The addition of slideouts has created more room “” and possibilities “” for motorhomers.
By Lazelle Jones
It’s safe to say that the slideouts-in-motorhomes combination is here to stay. Newmar Corporation introduced slideouts to the motorhome industry in the fall of 1989, revolutionizing motor coach design and, ultimately, the accompanying lifestyle. The interior space that slideouts yield when extended, whether during a rest break on a travel day, or at the campsite, increase the livability of a motorhome exponentially. But as it is with so many things in life, motorhomers often take slideouts for granted. Fortunately, there is a host of information about slideouts that can prove helpful to the coach enthusiast or those who want to know what’s going on “inside the box.”
In the beginning, only a single slideout was offered in motorhomes. Then came motorhomes with double slideouts. Today, motorhome manufacturers routinely offer up to three slideouts in both type A and type C motorhomes. Because necessity is the mother of invention (in this case, necessity is the desire for greater interior living space and improved livability), several coach manufacturers now offer four slideouts, with more and more companies jumping on the four-slideout bandwagon. One manufacturer offers a pair of 24-foot-long slideouts (one on each side of the coach) that can house any and all types of appointments and interior features.
Slideout rooms, which can feature flush or raised floors, are used to house sofas, dinettes, galleys, queen-size or king-size beds with nightstands, wardrobes, entertainment centers, or combinations of these.
Slideout rooms typically are installed as original equipment by the motorhome manufacturer, whose engineers must decide what type of slideout system/mechanism to incorporate into the design of the company’s coaches. A limited number of specialty aftermarket companies install slideout rooms in existing solid-wall coaches. If you have a non-slideout coach but are considering a slideout retrofit, it’s important to understand how aftermarket slideouts differ from those that are OEM-installed. Coaches that come from the manufacturer equipped with slideouts have had extensive calculations run on the coach structure during the design phase to ensure that the penetration in a wall does not compromise the unit’s structural integrity. Motorhome manufacturers also take into account the additional weight of the slideout(s), and determine how to equitably balance and distribute that added weight.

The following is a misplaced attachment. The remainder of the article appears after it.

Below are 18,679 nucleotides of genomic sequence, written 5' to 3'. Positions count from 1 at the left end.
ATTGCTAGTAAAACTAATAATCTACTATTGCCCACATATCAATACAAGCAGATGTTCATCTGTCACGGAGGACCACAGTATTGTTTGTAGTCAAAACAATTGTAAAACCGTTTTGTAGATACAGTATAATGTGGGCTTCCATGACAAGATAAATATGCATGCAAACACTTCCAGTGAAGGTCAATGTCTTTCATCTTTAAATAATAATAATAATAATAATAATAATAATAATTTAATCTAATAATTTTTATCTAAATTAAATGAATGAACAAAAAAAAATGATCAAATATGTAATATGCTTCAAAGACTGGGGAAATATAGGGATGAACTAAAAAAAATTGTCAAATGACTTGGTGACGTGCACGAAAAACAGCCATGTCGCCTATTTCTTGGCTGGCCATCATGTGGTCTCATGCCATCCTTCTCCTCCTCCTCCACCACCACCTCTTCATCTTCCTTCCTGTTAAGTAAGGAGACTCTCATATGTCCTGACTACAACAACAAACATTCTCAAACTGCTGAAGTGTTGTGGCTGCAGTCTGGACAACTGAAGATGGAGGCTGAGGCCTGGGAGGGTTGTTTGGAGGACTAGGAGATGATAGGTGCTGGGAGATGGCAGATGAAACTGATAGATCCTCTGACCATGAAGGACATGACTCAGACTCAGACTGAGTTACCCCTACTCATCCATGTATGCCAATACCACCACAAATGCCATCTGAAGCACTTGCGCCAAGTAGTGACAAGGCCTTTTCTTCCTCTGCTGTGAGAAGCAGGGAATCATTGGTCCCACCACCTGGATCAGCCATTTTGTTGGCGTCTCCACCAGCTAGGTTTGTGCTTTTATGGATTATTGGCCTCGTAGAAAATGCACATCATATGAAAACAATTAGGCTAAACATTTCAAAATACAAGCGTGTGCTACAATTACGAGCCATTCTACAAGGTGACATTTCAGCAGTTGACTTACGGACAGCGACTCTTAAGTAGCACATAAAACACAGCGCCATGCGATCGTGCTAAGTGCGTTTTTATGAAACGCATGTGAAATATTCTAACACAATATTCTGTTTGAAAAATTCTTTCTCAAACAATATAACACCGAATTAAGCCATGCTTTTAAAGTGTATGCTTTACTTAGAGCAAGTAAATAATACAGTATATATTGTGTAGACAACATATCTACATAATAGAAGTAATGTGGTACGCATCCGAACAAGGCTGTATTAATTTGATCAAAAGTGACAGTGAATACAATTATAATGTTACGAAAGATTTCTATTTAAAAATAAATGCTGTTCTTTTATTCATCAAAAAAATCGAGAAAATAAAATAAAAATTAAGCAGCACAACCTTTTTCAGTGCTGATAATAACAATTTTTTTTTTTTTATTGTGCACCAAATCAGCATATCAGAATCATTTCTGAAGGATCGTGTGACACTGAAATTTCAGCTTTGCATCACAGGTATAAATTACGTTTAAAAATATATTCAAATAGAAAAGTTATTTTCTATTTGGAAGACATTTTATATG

The main components that make up a slideout include the box or tub (this is the room itself); a mechanism for extending and retracting the slideout; and the seals that prevent the outside environment from getting inside and the inside environment from escaping. Seals include the rubber blades that clean the exterior surfaces of the box as it retracts, removing moisture and preventing it from finding its way inside the coach. Automotive-type bulb seals create a barrier when fully open or fully closed, much as on a car door. A few coach manufacturers use inflatable (pneumatic) seals, which, in addition to creating a seal when inflated, also provide added rigidity between the box and the exterior wall of the coach in both the extended and retracted positions.
Two types of motive force are used to articulate (extend and retract) slideouts: hydraulic and electric. Hydraulic systems utilize one or more pumps; valves; hoses; and one or more hydraulic cylinders to move a slideout. Dual or single hydraulic cylinders can be housed below the interior floor. They also can be configured into the lateral or vertical arms housed in the end walls of the box, or even inside interior appointments, such as a sofa. Hydraulic chain-driven systems are also used.
Electric systems use DC-powered motors and can be configured in one of three ways. With some, the motor turns a driveshaft with gears on each end of the shaft. The gear teeth engage slots on the slideout rack(s). When the driveshaft is activated, the rack extends or retracts depending upon the direction that the motor is turning. A second type of electric-driven design includes the use of lateral arm mechanisms located at either end of the box. This operates much like the roller guides on a pull-out drawer. The third type is a cable-and-pulley-based electric slideout system that employs a motor and cables to articulate the box.
When slideouts first began to appear in motorhomes, the job of moving the large, heavy slideouts was reserved for hydraulic systems. But in today’s high-tech world, new state-of-the-art electric systems handle very large slideouts just as well. In the ongoing hydraulic-versus-electric systems debate, some have argued that hydraulic systems, by design, may incur the potential for hydraulic leaks. This has occurred only in isolated cases. Some motorhome manufacturers even feature a mix of both hydraulic and electric slideout mechanisms on the same coach. What you’ll find is that manufacturers choose the system that is most functional for their specific application, yields the least added weight, and is the most cost-effective.
Operation, Maintenance, and Safety
When extending or retracting the slideout, it’s important to follow the coach builder’s operating instructions on leveling the coach (before or after extending the rooms). It’s also important to keep the coach batteries well charged, because slideouts do not extend or retract well with weak batteries.